While those findings are interesting, other evidence that links forgetting to creativity3 comes from sleep studies. These studies clearly show that our creativity, whether measured by the creativity word task, or on other measures, significantly benefits from a good night's sleep and, in particular, from our dreaming. And when examined, this benefit did not occur because sleeping is somehow restful. Nor did it occur because dreaming happens to sharpen a few memory snippets of what our minds were exposed to throughout our daily peregrinations.

Most of the studies were performed before the definitive evidence validated Francis Crick's prediction that we sleep in order to forget much of our quotidian memories4. Nevertheless, with the benefit of scientific hindsight, the inescapable conclusion is that we are most creative when associations of what we do remember are kept loose and playful by sleep-induced forgetting.

Excerpted from FORGETTING, copyright © 2021 by Scott Small. Used by permission of Crown, an imprint of Random House, a division of Penguin Random House LLC, New York. All rights reserved. No part of this excerpt may be reproduced or reprinted without permission in writing from the publisher.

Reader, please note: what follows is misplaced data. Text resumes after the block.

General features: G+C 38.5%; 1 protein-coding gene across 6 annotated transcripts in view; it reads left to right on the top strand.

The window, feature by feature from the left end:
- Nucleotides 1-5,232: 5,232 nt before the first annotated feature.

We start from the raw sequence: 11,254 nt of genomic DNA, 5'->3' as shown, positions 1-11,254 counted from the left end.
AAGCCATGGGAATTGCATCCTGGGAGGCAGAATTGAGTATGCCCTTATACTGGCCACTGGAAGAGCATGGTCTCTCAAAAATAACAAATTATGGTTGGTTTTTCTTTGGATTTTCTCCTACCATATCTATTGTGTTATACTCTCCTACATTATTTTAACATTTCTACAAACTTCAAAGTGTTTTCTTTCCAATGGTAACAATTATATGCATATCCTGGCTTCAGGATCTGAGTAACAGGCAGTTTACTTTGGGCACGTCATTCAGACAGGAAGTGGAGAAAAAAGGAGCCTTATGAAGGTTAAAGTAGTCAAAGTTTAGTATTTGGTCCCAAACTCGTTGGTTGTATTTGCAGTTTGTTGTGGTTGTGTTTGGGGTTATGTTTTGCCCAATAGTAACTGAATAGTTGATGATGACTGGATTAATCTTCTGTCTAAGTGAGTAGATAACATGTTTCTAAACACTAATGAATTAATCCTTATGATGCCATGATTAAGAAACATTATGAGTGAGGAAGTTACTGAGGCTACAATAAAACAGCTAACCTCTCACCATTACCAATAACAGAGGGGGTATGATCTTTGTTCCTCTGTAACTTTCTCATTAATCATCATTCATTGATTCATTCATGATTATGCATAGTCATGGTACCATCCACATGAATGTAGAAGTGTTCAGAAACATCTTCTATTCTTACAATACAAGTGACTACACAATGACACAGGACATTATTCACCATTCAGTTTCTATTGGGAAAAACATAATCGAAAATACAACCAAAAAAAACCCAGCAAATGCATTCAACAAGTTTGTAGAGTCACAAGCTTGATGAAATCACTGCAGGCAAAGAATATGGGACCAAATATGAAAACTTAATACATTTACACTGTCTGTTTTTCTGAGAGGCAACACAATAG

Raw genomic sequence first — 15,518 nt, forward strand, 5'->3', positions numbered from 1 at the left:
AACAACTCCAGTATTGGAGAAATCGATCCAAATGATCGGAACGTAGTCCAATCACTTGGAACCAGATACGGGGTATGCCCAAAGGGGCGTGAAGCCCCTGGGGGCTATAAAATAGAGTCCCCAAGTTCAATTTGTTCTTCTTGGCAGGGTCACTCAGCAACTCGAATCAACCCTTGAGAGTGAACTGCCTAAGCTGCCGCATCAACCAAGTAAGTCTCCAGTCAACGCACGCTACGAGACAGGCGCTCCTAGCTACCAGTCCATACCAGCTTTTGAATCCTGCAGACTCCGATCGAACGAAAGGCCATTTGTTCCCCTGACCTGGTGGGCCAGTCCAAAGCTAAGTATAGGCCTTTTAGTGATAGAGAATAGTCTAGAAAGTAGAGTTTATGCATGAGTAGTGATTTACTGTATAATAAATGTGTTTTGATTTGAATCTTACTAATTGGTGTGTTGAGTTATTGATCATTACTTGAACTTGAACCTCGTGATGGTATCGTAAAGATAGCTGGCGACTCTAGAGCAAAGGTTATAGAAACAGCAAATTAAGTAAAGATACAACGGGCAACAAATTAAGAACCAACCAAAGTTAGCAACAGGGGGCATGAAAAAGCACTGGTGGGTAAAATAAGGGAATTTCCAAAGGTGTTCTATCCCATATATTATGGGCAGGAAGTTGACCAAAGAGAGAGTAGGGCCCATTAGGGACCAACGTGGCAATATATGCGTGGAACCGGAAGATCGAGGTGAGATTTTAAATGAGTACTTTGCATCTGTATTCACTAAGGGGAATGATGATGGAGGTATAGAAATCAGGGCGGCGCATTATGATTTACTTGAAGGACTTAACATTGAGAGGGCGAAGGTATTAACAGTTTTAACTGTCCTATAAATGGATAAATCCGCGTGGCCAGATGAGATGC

Scott A. Small, M.D. author page.
Scott A. Small, M.D.
Neurologist & Alzheimer's Researcher

Scott A. Small, M.D., is a physician specializing in aging and dementia and a professor of neurology and psychiatry at Columbia University, where he is the director of the Alzheimer’s Disease Research Center. He has run a National Institutes of Health–funded laboratory for over twenty years and has published more than 140 studies on memory function and malfunction, research that has been covered by The New York Times, The New Yorker, and Time. His insight into Alzheimer’s disease recently led to the formation of Retromer Therapeutics, a new biotechnology company which he co-founded. Small is the author of FORGETTING: The Benefits of Not Remembering. He was raised in Israel and lives in New York City.